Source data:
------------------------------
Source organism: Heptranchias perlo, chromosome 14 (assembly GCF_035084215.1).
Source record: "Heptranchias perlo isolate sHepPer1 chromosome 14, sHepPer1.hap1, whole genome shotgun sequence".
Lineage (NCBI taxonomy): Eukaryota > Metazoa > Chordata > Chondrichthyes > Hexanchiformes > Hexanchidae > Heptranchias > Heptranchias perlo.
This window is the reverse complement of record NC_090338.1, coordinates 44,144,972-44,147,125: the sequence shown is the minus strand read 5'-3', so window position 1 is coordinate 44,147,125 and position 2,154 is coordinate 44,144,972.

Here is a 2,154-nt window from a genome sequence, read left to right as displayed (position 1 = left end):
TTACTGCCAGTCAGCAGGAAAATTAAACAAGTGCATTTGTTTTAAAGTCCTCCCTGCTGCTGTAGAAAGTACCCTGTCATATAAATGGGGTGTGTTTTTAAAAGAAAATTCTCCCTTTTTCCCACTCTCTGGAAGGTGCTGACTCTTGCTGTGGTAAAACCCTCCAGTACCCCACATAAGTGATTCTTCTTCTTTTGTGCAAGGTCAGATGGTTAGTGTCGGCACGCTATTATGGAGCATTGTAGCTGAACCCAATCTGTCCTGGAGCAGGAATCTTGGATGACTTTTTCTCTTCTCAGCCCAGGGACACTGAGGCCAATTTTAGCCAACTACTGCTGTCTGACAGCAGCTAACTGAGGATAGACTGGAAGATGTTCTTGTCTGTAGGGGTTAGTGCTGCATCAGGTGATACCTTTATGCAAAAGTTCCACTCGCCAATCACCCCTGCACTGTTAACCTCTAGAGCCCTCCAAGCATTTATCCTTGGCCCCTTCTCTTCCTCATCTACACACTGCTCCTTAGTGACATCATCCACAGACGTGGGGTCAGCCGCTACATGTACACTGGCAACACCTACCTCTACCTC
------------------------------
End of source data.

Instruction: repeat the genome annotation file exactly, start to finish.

Source organism: Heptranchias perlo, chromosome 14 (assembly GCF_035084215.1).
Source record: "Heptranchias perlo isolate sHepPer1 chromosome 14, sHepPer1.hap1, whole genome shotgun sequence".
Lineage (NCBI taxonomy): Eukaryota > Metazoa > Chordata > Chondrichthyes > Hexanchiformes > Hexanchidae > Heptranchias > Heptranchias perlo.
This window is the reverse complement of record NC_090338.1, coordinates 44,144,972-44,147,125: the sequence shown is the minus strand read 5'-3', so window position 1 is coordinate 44,147,125 and position 2,154 is coordinate 44,144,972.

Here is a 2,154-nt window from a genome sequence, read left to right as displayed (position 1 = left end):
TTACTGCCAGTCAGCAGGAAAATTAAACAAGTGCATTTGTTTTAAAGTCCTCCCTGCTGCTGTAGAAAGTACCCTGTCATATAAATGGGGTGTGTTTTTAAAAGAAAATTCTCCCTTTTTCCCACTCTCTGGAAGGTGCTGACTCTTGCTGTGGTAAAACCCTCCAGTACCCCACATAAGTGATTCTTCTTCTTTTGTGCAAGGTCAGATGGTTAGTGTCGGCACGCTATTATGGAGCATTGTAGCTGAACCCAATCTGTCCTGGAGCAGGAATCTTGGATGACTTTTTCTCTTCTCAGCCCAGGGACACTGAGGCCAATTTTAGCCAACTACTGCTGTCTGACAGCAGCTAACTGAGGATAGACTGGAAGATGTTCTTGTCTGTAGGGGTTAGTGCTGCATCAGGTGATACCTTTATGCAAAAGTTCCACTCGCCAATCACCCCTGCACTGTTAACCTCTAGAGCCCTCCAAGCATTTATCCTTGGCCCCTTCTCTTCCTCATCTACACACTGCTCCTTAGTGACATCATCCACAGACGTGGGGTCAGCCGCTACATGTACACTGGCAACACCTACCTCTACCTC